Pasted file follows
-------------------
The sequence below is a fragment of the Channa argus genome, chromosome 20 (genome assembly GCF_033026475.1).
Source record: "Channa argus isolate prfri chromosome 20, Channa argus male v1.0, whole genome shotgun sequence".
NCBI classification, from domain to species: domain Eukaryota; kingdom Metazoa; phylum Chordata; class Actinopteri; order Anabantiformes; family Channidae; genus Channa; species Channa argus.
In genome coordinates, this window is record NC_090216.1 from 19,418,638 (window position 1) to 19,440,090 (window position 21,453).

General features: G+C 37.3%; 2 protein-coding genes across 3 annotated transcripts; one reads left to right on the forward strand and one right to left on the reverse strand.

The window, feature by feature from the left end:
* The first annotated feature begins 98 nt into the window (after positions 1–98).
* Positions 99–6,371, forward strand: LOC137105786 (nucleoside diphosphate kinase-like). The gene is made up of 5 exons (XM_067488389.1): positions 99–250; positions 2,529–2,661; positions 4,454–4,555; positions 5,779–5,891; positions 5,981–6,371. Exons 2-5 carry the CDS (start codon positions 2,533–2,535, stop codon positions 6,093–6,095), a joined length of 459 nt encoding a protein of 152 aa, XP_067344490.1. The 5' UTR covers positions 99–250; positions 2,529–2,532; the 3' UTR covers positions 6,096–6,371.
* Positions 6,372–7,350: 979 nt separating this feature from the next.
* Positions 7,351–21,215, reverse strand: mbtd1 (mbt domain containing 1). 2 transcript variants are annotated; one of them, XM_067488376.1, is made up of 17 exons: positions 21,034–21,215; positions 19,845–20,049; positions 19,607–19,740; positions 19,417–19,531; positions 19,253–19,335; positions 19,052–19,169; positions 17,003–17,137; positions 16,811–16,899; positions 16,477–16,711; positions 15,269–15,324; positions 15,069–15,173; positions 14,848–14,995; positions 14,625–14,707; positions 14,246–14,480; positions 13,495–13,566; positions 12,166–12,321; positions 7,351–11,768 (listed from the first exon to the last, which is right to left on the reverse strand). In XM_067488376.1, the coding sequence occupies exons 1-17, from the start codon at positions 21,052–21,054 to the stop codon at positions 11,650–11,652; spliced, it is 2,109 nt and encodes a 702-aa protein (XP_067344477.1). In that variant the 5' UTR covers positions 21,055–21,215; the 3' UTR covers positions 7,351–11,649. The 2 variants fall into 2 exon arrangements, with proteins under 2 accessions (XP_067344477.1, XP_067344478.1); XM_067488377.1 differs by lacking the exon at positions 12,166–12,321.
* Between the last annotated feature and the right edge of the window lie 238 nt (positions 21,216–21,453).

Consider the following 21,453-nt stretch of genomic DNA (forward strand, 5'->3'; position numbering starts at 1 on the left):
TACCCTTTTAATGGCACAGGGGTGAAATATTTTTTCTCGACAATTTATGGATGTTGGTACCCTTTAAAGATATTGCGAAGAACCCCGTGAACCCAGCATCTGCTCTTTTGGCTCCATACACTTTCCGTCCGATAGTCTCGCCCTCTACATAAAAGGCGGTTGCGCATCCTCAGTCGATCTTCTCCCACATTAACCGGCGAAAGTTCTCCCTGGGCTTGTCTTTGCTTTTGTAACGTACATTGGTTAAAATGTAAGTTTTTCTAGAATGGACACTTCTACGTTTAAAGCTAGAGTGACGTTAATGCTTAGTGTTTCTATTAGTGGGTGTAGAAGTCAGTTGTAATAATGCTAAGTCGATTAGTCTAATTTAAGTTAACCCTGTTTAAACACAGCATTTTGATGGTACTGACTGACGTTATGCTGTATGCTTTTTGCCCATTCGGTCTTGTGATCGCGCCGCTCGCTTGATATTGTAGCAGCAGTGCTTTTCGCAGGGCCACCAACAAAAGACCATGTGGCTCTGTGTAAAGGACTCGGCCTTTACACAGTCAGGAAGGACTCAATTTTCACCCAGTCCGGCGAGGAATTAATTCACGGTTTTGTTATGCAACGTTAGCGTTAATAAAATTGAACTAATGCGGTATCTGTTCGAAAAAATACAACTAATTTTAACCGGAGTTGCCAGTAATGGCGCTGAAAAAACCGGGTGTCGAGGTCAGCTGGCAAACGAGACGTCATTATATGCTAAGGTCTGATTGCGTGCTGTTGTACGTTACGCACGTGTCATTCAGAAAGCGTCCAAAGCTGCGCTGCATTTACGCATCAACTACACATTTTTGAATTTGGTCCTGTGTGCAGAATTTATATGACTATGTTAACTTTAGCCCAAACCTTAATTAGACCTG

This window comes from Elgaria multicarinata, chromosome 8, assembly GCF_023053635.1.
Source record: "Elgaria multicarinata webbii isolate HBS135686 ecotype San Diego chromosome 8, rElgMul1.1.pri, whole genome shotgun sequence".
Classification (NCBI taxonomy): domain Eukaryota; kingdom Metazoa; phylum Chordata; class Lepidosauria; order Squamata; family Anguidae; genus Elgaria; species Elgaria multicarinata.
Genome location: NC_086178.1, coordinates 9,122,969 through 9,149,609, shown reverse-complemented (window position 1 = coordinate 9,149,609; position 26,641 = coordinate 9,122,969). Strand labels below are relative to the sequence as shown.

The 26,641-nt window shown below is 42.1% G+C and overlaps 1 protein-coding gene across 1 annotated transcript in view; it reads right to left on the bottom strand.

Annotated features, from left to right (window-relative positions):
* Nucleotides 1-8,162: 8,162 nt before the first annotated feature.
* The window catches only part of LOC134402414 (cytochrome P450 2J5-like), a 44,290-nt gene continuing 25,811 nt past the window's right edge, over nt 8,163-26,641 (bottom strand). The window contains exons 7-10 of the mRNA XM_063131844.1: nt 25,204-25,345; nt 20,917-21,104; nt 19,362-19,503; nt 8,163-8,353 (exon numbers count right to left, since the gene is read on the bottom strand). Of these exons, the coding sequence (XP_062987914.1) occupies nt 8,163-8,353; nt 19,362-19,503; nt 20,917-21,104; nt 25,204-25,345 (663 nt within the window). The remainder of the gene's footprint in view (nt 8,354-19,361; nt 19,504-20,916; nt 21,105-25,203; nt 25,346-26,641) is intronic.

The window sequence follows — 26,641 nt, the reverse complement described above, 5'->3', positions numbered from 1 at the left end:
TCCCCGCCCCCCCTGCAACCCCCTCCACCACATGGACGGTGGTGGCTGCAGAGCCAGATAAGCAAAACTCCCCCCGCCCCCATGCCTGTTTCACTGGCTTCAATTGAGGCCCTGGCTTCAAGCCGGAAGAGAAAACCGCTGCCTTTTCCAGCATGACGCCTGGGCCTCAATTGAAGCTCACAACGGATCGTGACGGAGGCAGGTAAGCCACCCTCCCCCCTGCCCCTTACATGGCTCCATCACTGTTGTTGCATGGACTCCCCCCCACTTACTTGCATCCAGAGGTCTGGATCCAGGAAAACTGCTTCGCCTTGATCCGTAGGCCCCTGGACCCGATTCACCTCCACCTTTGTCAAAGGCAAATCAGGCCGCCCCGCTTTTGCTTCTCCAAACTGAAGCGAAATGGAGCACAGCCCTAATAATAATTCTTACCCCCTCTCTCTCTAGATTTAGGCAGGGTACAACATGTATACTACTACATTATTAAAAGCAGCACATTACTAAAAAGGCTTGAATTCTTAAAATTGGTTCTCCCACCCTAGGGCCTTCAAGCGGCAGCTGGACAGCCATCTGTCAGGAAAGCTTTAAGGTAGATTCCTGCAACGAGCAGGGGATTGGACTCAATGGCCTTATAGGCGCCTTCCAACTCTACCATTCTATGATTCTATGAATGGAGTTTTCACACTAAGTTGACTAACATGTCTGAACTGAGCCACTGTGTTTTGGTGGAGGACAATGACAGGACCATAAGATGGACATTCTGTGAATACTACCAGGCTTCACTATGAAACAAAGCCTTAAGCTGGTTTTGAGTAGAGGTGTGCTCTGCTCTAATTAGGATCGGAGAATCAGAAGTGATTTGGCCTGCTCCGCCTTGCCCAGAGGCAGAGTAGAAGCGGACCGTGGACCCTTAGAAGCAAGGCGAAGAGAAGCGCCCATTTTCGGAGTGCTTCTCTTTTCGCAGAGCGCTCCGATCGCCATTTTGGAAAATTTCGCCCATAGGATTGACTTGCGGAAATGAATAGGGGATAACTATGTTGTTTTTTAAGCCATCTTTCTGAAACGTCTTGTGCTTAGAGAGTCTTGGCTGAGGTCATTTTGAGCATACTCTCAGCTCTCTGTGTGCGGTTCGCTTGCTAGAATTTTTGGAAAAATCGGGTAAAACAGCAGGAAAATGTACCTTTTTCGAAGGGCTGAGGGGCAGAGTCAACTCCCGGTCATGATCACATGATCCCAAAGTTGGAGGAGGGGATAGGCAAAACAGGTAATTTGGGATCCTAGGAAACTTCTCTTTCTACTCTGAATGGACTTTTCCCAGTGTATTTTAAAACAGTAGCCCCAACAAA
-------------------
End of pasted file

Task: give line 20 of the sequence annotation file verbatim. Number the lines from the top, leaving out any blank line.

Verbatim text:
* Nucleotides 1-8,162: 8,162 nt before the first annotated feature.